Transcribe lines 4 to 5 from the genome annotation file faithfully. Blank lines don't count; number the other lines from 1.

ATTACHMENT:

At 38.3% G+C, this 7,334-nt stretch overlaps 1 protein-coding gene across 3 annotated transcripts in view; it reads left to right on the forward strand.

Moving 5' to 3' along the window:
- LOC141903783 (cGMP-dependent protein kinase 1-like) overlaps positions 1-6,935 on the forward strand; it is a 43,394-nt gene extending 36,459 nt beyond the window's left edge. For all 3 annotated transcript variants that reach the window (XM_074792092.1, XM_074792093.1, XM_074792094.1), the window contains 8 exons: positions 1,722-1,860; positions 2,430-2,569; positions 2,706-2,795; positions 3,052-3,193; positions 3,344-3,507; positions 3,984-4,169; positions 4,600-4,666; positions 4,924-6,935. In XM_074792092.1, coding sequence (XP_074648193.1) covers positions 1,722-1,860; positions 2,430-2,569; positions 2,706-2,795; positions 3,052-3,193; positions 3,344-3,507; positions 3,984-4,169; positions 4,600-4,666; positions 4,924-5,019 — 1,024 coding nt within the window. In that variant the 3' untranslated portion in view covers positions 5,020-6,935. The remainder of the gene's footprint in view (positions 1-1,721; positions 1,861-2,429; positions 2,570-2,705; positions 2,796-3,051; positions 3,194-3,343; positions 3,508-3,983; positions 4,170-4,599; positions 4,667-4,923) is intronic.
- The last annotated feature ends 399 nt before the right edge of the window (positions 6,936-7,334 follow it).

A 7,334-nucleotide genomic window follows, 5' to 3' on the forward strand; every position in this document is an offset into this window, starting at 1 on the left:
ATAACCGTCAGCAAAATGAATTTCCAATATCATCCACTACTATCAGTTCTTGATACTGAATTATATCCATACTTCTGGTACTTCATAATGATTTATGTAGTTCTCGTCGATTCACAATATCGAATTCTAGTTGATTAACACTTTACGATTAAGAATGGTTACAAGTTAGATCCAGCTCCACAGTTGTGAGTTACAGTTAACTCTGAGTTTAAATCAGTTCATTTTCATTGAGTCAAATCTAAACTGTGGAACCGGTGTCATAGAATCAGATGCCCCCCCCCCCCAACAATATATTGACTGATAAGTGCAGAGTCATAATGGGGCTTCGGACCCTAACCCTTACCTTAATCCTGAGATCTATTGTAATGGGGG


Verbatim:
- The last annotated feature ends 399 nt before the right edge of the window (positions 6,936-7,334 follow it).

A 7,334-nucleotide genomic window follows, 5' to 3' on the forward strand; every position in this document is an offset into this window, starting at 1 on the left: